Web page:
11. The method as claimed in claim 2, wherein said monomers of acrylate are at least one of alkylacrylates and alkylmethacrylates in which the alkyl group comprises from 3 to 20 carbon atoms.
12. The method as claimed in claim 2, wherein said ferrites are selected from the group consisting of manganese ferrite, nickel ferrite and manganese-zinc ferrite.
13. The method as claimed in claim 3, wherein the at least one hydrophilic homopolymer or copolymer comprises at least one of copolymers or homopolymers of maleic anhydride and homopolymers or copolymers of acryloxysuccinimide.
14. The method as claimed in claim 3, wherein said polysaccharides are at least one of chitosan and poly(galacturonic acid).
15. The method as claimed in claim 3, wherein said polypeptides are at least one of polylysine and polyarginine.
16. The method as claimed in claim 5, wherein said temperature is between 20 and 35° C.
17. The method as claimed in claim 5, wherein said incubation time is about 10 minutes.
18. The method as claimed in claim 6, wherein the sample comprises at least one of viruses, bacteria, yeast and cells.
19. The method as claimed in claim 7, wherein said biological sample is selected from the group consisting of a tissue specimen, a specimen of whole blood, a specimen of plasma, a specimen of serum, a culture supenatant and a agrofoods specimen.
20. The method as claimed in claim 8, wherein said sample is a specimen or culture supematant.
21. The method as claimed in claim 1, wherein during said incubating at least one of proteins and protein and nucleic acid associations react lonically with ionizable functional groups of said envelope and are thereby complexed on said colloidal particles.
22. A reagent for at least one of extracting, identifying, detecting and quantifying at least one of proteins and protein and nucleic acid associations, said reagent comprising colloidal particles comprising a core and an envelope in which:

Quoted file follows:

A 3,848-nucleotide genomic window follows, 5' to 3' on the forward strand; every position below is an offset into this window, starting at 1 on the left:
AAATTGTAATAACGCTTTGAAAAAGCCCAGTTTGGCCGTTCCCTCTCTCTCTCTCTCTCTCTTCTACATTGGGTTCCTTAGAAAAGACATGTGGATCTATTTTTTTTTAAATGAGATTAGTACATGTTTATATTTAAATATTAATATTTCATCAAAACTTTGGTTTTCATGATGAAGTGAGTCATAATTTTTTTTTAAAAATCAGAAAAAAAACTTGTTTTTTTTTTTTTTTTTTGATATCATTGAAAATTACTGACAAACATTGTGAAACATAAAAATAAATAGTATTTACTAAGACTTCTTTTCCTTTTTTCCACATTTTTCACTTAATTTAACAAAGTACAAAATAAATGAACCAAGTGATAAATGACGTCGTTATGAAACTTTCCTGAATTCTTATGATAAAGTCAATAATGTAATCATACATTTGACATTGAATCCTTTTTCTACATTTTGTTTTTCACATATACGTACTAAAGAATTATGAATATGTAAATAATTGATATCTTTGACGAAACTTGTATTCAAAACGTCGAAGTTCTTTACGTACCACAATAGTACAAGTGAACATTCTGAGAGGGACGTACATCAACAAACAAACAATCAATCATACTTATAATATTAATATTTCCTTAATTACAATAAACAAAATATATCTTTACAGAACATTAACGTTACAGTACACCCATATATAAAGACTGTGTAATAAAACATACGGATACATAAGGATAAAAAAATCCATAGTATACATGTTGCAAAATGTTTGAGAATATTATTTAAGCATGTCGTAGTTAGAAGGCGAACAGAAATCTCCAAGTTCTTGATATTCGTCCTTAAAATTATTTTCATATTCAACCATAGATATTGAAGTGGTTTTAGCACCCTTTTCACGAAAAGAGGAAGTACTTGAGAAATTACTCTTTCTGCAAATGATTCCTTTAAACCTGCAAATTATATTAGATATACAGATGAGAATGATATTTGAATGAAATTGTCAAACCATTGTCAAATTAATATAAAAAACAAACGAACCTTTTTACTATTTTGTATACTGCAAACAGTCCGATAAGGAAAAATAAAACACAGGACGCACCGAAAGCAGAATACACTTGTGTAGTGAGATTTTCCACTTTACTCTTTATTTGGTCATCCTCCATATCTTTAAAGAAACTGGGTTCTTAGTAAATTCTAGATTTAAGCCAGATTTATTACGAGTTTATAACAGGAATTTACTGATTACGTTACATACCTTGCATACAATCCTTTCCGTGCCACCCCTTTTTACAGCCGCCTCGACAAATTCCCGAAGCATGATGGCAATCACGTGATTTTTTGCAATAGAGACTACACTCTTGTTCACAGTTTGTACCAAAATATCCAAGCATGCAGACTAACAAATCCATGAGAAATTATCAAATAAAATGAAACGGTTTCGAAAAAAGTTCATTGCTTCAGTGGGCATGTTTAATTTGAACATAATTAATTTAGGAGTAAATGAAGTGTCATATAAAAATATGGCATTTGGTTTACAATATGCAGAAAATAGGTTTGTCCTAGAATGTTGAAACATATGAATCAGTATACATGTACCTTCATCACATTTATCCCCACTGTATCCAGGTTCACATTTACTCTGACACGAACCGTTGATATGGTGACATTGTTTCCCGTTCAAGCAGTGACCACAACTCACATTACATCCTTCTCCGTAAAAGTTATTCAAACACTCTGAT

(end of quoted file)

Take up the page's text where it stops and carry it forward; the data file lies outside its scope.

the core is magnetic and is coated with at least one polymer comprising functional groups X chosen from amine, hydroxyl, thiol, aldehyde, ester, anhydride, acid chloride, carbonate, carbamate, isocyanate and isothiocyanate groups, or mixtures thereof, at least one fraction of which has reacted with other functional groups of the envelope, and
the envelope comprises a polymer bearing ionizable functional groups, Z and Z′ , which may be identical or different, chosen from amine, carboxylic acid, ester, anhydride, aldehyde, thiol, disulfide, α-halocarbonyl, sulfonic acid, maleimide, isocyanate and isothiocyanate groups, which have partially reacted with the functional groups X of the core.
23. The reagent as claimed in claim 22, further comprising at least one means for at least one of identifying, detecting and quantifying said proteins or said nucleic acids.
24. A pharmaceutically acceptable vehicle for a vaccinal composition, characterized in that it consists of a particle comprising a core and an envelope in which:
the core is magnetic and is coated with at least one polymer comprising functional groups X chosen from amine, hydroxyl, thiol, aldehyde, ester, anhydride, acid chloride, carbonate, carbamate, isocyanate and isothiocyanate groups, or mixtures thereof, at least one fraction of which has reacted with other functional groups of the envelope, and